Tuesday, June 10, 2014

Sound Theatre's "A Small Fire" is a little jewel in a jewelbox

Teri Lazzara and Sara Coates in A Small Fire (photo by Ken Holmes)
A Small Fire
by Adam Bock
directed by Julie Beckman
starring Teri Lazzara, Gordon Carpenter, Sara Coates, Ray Tagavilla
Sound Theatre Company
(at New City Theater, 18th and Union)
through June 21

Sound Theatre Company's season is set to examine the language of love and hate, they say, and their first production, A Small Fire, exhibits both in a searing exploration of family relationships during the height of illness.

The play by Adam Bock creates a brusk, non-nonsense woman (Teri Lazarra) whose feelings are so deeply buried that she doesn't have time to find them. She treats people with a no-nonsense air and a hurried manner that makes them feel like they're in her way. Her daughter (Sara Coates) has a lifetime of hurt from her mother's truth-hurts unboundaried comments, especially about her fiance. Her daughter even thinks that her father (Gordon Carpenter) should leave her mother and be happier without being berated by this demanding woman.

It remains for a co-worker, Billy (Ray Tagavilla) to demonstrate to us how much care is covered up by her brusk manner, as he details how she showed her belief in him by watching over him, yelling at him, and having others make him stick to his work or keep him from straying off the straight and narrow.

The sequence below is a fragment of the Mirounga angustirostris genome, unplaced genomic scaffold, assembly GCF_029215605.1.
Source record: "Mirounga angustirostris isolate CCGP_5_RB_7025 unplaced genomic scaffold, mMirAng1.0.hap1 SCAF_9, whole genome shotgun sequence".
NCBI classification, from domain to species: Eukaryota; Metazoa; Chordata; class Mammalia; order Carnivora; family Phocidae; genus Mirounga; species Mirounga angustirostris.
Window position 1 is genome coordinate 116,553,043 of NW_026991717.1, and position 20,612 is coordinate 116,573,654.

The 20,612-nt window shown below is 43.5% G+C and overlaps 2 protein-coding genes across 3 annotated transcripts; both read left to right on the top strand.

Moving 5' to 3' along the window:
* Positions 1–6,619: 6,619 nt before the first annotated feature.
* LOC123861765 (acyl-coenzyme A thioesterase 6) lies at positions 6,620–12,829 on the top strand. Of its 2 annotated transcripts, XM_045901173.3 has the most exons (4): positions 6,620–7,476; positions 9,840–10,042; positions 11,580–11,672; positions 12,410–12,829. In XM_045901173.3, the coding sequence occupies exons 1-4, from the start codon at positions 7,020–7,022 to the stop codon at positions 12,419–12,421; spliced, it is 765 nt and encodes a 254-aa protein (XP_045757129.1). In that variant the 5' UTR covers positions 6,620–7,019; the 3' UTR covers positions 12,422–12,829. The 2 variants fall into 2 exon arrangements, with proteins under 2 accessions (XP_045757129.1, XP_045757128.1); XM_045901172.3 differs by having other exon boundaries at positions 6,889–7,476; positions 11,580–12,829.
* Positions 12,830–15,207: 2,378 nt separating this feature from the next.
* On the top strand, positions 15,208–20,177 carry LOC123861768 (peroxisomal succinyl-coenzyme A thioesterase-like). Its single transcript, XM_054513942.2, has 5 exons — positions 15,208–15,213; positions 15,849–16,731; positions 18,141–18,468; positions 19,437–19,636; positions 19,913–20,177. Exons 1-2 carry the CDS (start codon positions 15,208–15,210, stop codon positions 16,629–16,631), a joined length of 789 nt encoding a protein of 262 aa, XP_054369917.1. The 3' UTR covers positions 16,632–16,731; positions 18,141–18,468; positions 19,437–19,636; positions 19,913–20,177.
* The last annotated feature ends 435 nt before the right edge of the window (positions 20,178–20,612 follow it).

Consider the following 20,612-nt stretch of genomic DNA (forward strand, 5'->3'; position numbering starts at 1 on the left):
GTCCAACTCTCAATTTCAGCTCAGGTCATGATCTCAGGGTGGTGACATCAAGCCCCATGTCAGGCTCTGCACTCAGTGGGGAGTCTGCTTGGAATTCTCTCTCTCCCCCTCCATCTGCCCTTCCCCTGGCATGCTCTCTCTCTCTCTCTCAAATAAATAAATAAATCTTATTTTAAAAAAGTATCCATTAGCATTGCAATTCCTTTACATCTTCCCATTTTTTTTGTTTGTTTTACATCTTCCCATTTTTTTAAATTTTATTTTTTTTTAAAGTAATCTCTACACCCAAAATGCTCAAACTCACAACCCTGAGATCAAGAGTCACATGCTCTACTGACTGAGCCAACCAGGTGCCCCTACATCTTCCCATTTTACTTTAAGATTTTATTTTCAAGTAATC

The play has her lose her senses, first smell (which is related to taste) and then hearing and then sight. As she deepens her dependence on her family, she is finally forced to reveal her feelings, as her ability to manage alone leaves her.

Directed with sensitivity by Julie Beckman, the subtleties of the relationships are made clear. Every single actor does great work in this ensemble and I have to say that Carpenter does some of the best work I've ever seen. Lazarra clearly leads the way, with a layered and restrained performance, but each character is fully realized and portrayed.

Also, the space considerations at New City Theater are particularly challenging (they used to call it The Shoebox) and Montana Tippett's set design is the perfect fit, using three sets of curtains to delineate three different locations (fabulous minimalism) but not stinting on a comfortable living room/bedroom area of a comfortable family home.

I thought, from the description, that this would be a difficult play to watch with such a dark story, but it was fresh and accessible and even occasionally funny. Don't miss this. It's a great start to Sound Theatre Company's exploration of love and hate.